Tuesday, January 30th, 2018 Posted by Jim Thacker

Robert McNeel & Associates ships Rhino 6 for Windows

Robert McNeel & Associates has officially released Rhino 6 for Windows, the long-awaited update to its NURBS-based industrial modelling software, after several years of public WIP builds.

The first major release in five years, Rhino 6 integrates Grasshopper, McNeel’s node-based parametric modelling system, adds support for interactive raytracing in the viewport, and boosts overall performance.

Full integration of the Grasshopper modelling system
Key changes in Rhino 6 include the full integration of Grasshopper, McNeel’s “algorithmic modelling” system.

The system, which provides a node-based visual programming environment for creating complex procedural assets, has also been updated to support HiDPI displays, and gets a range of new readymade components.

Physics engine Kangaroo, intended for dynamics simulations, is also now included.

Snapshots speed up asset development and client presentations
There is also a new Snapshots feature, which enables users to save and switch between variant combinations of components and materials for a model.

The system can be used to iterate on the look of a design more quickly, or to present a range of variant looks to a client for approval.

Support for interactive raytracing in the viewport
Rhino 6 also now supports interactive raytracing in the viewport. The system is GPU-accelerated, and supports both CUDA and OpenCL, so it should work with any manufacturer’s graphics cards.

The update also introduces a new material browser, making it easier to browse Rhino 6’s library of “hundreds” of readymade materials mimicking common real-world materials types.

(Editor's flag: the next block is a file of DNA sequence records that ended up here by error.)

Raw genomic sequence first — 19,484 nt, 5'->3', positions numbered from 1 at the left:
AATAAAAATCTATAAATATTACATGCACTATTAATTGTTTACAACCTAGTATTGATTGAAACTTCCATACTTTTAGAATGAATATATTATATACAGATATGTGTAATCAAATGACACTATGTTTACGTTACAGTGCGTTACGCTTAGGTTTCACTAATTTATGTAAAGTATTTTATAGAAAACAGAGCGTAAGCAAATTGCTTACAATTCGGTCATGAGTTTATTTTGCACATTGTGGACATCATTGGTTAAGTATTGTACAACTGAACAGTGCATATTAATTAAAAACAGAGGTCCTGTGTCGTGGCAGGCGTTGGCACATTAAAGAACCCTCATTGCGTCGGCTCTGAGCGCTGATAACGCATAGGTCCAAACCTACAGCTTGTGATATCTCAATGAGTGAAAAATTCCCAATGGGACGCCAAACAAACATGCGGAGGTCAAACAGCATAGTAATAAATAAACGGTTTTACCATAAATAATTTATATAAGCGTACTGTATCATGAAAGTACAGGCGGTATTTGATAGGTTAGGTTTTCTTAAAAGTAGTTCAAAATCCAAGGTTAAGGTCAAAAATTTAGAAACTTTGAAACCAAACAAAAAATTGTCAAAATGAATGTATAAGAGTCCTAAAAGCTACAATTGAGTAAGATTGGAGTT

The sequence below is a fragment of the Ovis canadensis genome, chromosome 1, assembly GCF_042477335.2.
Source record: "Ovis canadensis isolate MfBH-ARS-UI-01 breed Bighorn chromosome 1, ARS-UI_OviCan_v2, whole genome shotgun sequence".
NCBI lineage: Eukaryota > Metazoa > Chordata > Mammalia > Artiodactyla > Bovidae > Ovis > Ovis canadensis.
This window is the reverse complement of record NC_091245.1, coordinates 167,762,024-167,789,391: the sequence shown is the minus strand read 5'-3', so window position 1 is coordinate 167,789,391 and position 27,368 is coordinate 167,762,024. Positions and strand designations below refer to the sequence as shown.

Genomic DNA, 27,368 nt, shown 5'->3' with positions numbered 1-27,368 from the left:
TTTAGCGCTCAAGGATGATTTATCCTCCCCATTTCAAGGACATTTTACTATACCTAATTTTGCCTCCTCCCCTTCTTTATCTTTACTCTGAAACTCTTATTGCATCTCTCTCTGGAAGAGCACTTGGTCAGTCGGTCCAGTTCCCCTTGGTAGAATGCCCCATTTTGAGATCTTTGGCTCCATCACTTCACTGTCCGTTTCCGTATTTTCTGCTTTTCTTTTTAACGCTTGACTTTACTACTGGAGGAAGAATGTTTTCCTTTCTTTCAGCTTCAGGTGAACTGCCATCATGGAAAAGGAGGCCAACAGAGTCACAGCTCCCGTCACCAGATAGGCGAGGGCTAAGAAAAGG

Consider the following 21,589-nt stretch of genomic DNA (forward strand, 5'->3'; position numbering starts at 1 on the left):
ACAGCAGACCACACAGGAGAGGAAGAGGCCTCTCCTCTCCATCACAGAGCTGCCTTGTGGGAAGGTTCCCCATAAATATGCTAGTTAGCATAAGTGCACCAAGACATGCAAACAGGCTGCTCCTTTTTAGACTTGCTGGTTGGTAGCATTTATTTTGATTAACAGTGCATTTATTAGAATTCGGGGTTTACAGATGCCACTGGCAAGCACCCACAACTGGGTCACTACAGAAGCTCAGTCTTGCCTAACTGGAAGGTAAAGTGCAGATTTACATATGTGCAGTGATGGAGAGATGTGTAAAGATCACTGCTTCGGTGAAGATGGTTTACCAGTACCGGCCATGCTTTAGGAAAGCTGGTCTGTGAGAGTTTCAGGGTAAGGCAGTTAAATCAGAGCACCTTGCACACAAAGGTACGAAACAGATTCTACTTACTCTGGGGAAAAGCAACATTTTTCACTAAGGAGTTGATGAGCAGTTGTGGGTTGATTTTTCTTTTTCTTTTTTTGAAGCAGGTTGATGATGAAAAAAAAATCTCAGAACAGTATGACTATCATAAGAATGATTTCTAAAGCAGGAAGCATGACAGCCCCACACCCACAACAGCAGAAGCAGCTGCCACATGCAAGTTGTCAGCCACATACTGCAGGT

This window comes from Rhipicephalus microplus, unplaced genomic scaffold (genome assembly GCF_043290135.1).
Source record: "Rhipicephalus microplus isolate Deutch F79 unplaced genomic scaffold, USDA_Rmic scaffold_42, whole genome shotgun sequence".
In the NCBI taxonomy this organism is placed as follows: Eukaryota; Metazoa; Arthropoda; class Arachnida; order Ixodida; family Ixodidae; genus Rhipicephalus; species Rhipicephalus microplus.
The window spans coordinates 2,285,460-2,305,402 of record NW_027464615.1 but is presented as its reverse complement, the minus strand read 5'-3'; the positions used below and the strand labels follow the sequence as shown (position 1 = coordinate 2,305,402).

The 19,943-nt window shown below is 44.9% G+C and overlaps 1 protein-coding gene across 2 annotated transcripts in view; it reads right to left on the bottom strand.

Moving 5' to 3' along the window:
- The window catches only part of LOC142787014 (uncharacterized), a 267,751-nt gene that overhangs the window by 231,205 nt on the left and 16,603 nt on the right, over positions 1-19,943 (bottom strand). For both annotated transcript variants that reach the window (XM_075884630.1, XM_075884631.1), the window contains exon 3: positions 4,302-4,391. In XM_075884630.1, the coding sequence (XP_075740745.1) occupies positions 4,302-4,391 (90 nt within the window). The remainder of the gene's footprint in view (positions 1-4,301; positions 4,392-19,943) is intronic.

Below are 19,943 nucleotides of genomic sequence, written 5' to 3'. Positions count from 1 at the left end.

Other graphical changes include support for UV unwrapping of multiple objects, workflow improvements when placing decals, and support for alpha-mapped billboard textures.

Updates to outline rendering and document creation
Make2D, Rhino’s outline rendering system, has also been updated, adding support for clipping planes, plus new display options for hidden edges and for whole-scene silhouettes.

Outline renders can also now be controlled via Grasshopper, which gets a set of new Make2D components.

Rhino’s wider toolset for generating 2D documentation from 3D models also gets a number of new features, including support for annotation styles, and for multiple font weights and styles within a single block of text.

Speed boosts and miscellaneous tools
Under the hood, the software has been rewritten for performance, particularly of the viewport display.

According to tests conducted by reseller Jean Pradelle, quoted on McNeel’s blog, Grasshopper networks also now evaluate up to 100 times faster in Rhino 6 than in Rhino 5.

There are also a number of smaller new tools and workflow tweaks, which you can find listed here.

Support for subdivision surfaces pushed back to WIP builds
Early reactions have broadly been positive, with users welcoming the new features.

Criticism – for example, that expressed in this forum post – has centred mainly on Rhino’s lengthy release cycle, particularly the time taken to develop a native alternative to NURBS modelling.

Support for subdivision surfaces has been pushed back to the WIP builds, an issue compounded by Autodesk’s decision to discontinue its popular T-Splines plugin for Rhino in January 2017.

Integration of Blender’s Cycles render engine within Rhino also remains available only via WIP builds.

Pricing and availability
Rhino 6 for Windows is available for Windows 7 and above. New licences cost $995.

The Mac version of the software, which lacks some of the features from the Windows edition, has not yet been updated past Rhino 5.

On its forum, McNeel says that it intends to make WIP builds of Rhino 6 for Mac a “top priority”, but hasn’t announced a timescale yet.

Read a full list of new features in Rhino 6 for Windows on Robert McNeel & Associates’ website